In this week’s Torah portion, Parashat Bo, the Plagues of Egypt reach their climax with the death of the firstborn, and for the first time the Israelites are called upon to actively participate in their own deliverance. To be spared, they have to slaughter lambs, the very animals their oppressors revere as deities, and display the blood over their doors. Only by thus defying Egypt in the most public way possible could they attain their freedom. And only by individually declaring their independence could they become part of the national Exodus.

Millennia later, Soviet Jews had to make the same choice. People often associate the Refusnik movement with a small group of famous activists and Prisoners of Zion. But in reality, every single Jew who wished to make aliyah had to go through his or her own heroic ordeal of defiance. The Soviet Union ruled millions of people by threatening and isolating them. To apply for an emigration visa, each man and woman had to overcome this crippling fear and publicly forsake the Soviet credo.

First, applicants had to request an invitation from (real or fake) relatives in Israel. The KGB, monitoring the Soviet mail system, knew about these invitation letters even before their recipients saw them, and summoned the latter for interrogations. Shaken, the would-be applicants then had to declare, repeatedly and in public, their intention to leave for Israel.

They had to ask their bosses and neighborhood committees to verify their occupations and residences in documents stating their desire to emigrate. If they were members of the Komsomol, the Soviet youth organization, they had to notify their superiors and be expelled in a public condemnation ceremony. Last but not least, they had to receive their parents’ signed permission to leave, which the parents in turn had to submit to their superiors, thereby risking their own livelihoods and careers.

In short, every applicant had to stand in the metaphoric public square and repudiate the Soviet gods in the name of the “imperialist Zionist” enemy. Why did Soviet Jews choose such defiance, knowing full well how severe the consequences would be? How did they, like the Israelites before them, overcome their fear?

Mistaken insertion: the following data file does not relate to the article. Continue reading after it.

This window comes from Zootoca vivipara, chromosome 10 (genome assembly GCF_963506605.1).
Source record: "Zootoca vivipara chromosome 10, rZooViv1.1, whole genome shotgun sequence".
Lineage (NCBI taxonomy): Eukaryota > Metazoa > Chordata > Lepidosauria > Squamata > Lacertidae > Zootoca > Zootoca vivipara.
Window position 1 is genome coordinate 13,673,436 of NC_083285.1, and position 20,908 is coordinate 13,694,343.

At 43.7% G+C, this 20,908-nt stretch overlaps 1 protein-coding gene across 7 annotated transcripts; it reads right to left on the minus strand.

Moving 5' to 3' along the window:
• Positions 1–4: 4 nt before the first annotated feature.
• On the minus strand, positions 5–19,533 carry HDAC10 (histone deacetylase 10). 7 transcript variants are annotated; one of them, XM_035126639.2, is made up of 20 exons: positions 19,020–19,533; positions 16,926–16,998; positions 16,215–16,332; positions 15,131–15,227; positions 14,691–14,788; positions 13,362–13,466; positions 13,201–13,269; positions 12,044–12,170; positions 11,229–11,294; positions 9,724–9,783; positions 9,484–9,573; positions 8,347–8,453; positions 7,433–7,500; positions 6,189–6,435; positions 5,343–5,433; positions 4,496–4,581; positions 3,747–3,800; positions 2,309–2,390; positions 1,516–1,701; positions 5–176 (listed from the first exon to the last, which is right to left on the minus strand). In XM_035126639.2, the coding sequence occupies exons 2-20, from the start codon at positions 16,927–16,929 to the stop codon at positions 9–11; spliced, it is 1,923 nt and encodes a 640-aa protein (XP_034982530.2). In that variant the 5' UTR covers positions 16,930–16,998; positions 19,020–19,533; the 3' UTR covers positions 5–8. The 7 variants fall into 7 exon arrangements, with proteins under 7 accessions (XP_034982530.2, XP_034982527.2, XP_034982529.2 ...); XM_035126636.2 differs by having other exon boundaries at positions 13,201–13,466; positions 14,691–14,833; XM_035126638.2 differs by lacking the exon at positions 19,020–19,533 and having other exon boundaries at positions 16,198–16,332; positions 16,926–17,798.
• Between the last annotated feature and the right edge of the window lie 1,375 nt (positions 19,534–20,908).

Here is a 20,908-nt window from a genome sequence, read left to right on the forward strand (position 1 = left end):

Perhaps the answer lies in the second set of instructions that God delivered before the tenth plague in this week’s parasha:

And this day shall be unto you for a memorial, and ye shall keep it a feast to God; throughout your generations … and it shall come to pass, when ye come to the land which God will give you … when your children shall say unto you: What mean ye by this service? that ye shall say: It is the sacrifice of God’s passover, for that He passed over the houses of the children of Israel in Egypt.

In these commandments, God offered the Israelites something better than comfort. As they prepared to defy their masters, God offered them the promise of a national future, complete with a land, children, and the memory of the Exodus. Not only will you survive this night, His orders implied: You will thrive. Your defiance will mean more than a moment of personal bravery. It will be the cornerstone of your national future, something for your descendants to look back on with pride.

By smearing their defiance on their doors, then, the Israelites transcended both their personal concerns and their particular historical moment. The act that declared their inner freedom from Egyptian tyranny was also the act that bound them together as a nation with a noble past and a hopeful future.

The Soviet Jews saw the same promise before them. The Six Day War altered them. It changed the way they were perceived by their gentile neighbors and thus also the way they saw themselves. Suddenly, due to Israel’s victory, they were no longer seen as “these weak dirty Jews” but rather as a force to be reckoned with. And they realized that somewhere out there, there is a state whose fate is tied with theirs. After being almost completely assimilated, they now belonged to a nation with a glorious history, forging its way to a promising future.

In publicly applying for their emigration visas, Soviet Jews joined the next chapter of the Jewish national story. Although they had to defy the regime and win inner freedom as individuals, after that point they no longer struggled alone World Jewry fought with them. Similarly, every Jew in the free world had to choose to support his Soviet brethren. Through our individual choices, we all became part of a bigger story. We were all marching out of Egypt together.

In a way, the Jews behind the Iron Curtain, like their forefathers and foremothers in Egypt, were lucky. They had to make one tremendously difficult choice, but once they did, they were “in.” By defying their Pharaohs, they became both connected and free.

Today’s young generation doesn’t have a Pharaoh to defy. They are the children from God’s promise to the Israelites, the children who will remember the past from the relative comfort of their own land. But the very normalcy of their lives creates a new kind of challenge: Will the ease of freedom and the comfort of normalcy lure them away from the national bond?

Without a Pharaoh to defy and a dramatic rebirth to experience, we can easily forget that we are more than individuals. We don’t have a 10th plague to participate in. We don’t have one dramatic decision to make. Instead, if we want to remain both connected and free, we have to infuse our normal lives with our abnormal national identity. Our ancestors transcended individuality by leaping into a grand, tangible Exodus. We are left with the challenge of bringing this grand national identity into our normal daily lives.

This essay is based on Natan’s and Rachel’s speeches during Natan’s belated bar mitzvah celebration at the age of 65.





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